Pubdate: Wed, 31 Jul 2002
Source: Victoria Times-Colonist (CN BC)
Copyright: 2002 Times Colonist
Author: Matthew M. Elrod


Drug doomsayer Ken Lane should get in the game ("Facts show marijuana far 
from harmless," Jun 27). Wrote Lane, "There are over 10,000 studies on the 
harmful effects of marijuana at the University of Mississippi alone."

The "10,000 studies" myth was first trotted out in 1996 by the California 
Narcotics Officers' Association. In response to an inquiry from Harvard 
Prof. Lester Grinspoon, U of M Research Associate Beverly Urbanek explained 
that the university is "totally in the dark as to where the statement that 
there are 10,000 studies showing the negative impact of marijuana could 
have originated."

Urbanek conceded that the Research Institute has a bibliography of over 
12,000 citations to marijuana, but she noted that the total number includes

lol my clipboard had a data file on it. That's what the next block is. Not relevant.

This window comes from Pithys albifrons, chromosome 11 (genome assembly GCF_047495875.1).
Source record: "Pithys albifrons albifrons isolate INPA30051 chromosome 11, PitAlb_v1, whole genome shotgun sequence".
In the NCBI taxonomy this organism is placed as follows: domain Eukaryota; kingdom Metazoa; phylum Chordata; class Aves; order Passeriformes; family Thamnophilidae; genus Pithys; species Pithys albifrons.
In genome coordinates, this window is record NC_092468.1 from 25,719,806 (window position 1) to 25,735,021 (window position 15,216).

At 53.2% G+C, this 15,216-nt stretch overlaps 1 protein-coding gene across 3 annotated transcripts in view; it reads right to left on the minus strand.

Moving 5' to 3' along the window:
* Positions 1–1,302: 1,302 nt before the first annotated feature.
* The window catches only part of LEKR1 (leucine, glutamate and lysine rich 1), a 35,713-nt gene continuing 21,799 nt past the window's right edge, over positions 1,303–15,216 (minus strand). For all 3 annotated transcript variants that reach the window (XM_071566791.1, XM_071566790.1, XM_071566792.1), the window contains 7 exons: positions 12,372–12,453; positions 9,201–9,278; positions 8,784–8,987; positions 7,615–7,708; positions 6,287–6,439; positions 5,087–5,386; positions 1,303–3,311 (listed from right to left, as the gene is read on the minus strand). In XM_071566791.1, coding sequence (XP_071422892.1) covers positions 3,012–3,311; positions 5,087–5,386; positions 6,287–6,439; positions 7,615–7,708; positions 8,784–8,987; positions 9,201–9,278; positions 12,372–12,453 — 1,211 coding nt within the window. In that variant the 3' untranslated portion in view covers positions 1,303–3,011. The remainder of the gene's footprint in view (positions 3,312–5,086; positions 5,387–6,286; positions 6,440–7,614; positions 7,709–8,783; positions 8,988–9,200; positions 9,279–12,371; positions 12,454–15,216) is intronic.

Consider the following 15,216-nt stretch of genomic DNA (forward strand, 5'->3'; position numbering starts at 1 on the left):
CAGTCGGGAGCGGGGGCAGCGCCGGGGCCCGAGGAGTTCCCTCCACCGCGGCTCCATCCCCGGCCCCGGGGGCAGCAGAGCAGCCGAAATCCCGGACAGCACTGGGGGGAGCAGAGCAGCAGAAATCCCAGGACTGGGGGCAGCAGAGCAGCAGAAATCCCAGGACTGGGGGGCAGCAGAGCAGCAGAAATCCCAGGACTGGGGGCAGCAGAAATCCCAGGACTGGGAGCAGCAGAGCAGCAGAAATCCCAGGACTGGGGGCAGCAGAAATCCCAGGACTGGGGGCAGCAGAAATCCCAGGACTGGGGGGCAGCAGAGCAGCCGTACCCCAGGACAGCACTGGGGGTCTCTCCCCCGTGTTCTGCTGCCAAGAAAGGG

"papers on the chemistry and botany of the cannabis plant, cultivation, 
epidemiological surveys, legal aspects, eradication studies, detection, 
storage, economic aspects and a whole spectrum of others that do not 
mention positive or negative effects."

Lane is also mistaken about the public reaction to the British experiment 
with decriminalization in Lambeth, England. Two studies were released last 
May on the success of the pilot program.

One, from the Metropolitan Police Service, estimated that more than 1,300 
hours of police time were saved during the first six months of the program. 
The second was a report of the results of a survey by the Police Foundation 
of Lambeth residents which showed strong public support for the cannabis 
policing scheme.

Honestly, us "legalizers" are finding worthy opponents increasingly scarce. 
The least Lane could do is stay abreast of the latest drug war propaganda.

Matthew M. Elrod,

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